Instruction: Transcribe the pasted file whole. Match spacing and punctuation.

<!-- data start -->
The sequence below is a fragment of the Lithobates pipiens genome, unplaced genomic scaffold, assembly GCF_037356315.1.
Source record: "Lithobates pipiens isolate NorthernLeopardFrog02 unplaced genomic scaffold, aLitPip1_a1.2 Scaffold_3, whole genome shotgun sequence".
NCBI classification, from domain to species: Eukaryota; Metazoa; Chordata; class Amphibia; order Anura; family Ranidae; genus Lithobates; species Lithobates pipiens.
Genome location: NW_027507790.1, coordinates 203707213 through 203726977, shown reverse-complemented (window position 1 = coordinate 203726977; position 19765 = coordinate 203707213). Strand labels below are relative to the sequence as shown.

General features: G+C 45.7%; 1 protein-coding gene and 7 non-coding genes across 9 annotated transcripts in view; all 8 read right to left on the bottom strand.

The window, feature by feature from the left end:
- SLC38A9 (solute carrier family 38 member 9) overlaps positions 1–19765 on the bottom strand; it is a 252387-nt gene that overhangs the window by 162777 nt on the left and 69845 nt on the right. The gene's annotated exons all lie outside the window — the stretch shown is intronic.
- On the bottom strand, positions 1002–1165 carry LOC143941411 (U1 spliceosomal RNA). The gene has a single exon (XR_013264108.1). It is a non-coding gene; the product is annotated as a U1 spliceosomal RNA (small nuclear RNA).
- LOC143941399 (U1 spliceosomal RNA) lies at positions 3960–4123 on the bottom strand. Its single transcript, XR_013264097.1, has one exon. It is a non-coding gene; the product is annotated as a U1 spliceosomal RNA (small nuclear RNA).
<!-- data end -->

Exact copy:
The sequence below is a fragment of the Lithobates pipiens genome, unplaced genomic scaffold, assembly GCF_037356315.1.
Source record: "Lithobates pipiens isolate NorthernLeopardFrog02 unplaced genomic scaffold, aLitPip1_a1.2 Scaffold_3, whole genome shotgun sequence".
NCBI classification, from domain to species: Eukaryota; Metazoa; Chordata; class Amphibia; order Anura; family Ranidae; genus Lithobates; species Lithobates pipiens.
Genome location: NW_027507790.1, coordinates 203707213 through 203726977, shown reverse-complemented (window position 1 = coordinate 203726977; position 19765 = coordinate 203707213). Strand labels below are relative to the sequence as shown.

General features: G+C 45.7%; 1 protein-coding gene and 7 non-coding genes across 9 annotated transcripts in view; all 8 read right to left on the bottom strand.

The window, feature by feature from the left end:
- SLC38A9 (solute carrier family 38 member 9) overlaps positions 1–19765 on the bottom strand; it is a 252387-nt gene that overhangs the window by 162777 nt on the left and 69845 nt on the right. The gene's annotated exons all lie outside the window — the stretch shown is intronic.
- On the bottom strand, positions 1002–1165 carry LOC143941411 (U1 spliceosomal RNA). The gene has a single exon (XR_013264108.1). It is a non-coding gene; the product is annotated as a U1 spliceosomal RNA (small nuclear RNA).
- LOC143941399 (U1 spliceosomal RNA) lies at positions 3960–4123 on the bottom strand. Its single transcript, XR_013264097.1, has one exon. It is a non-coding gene; the product is annotated as a U1 spliceosomal RNA (small nuclear RNA).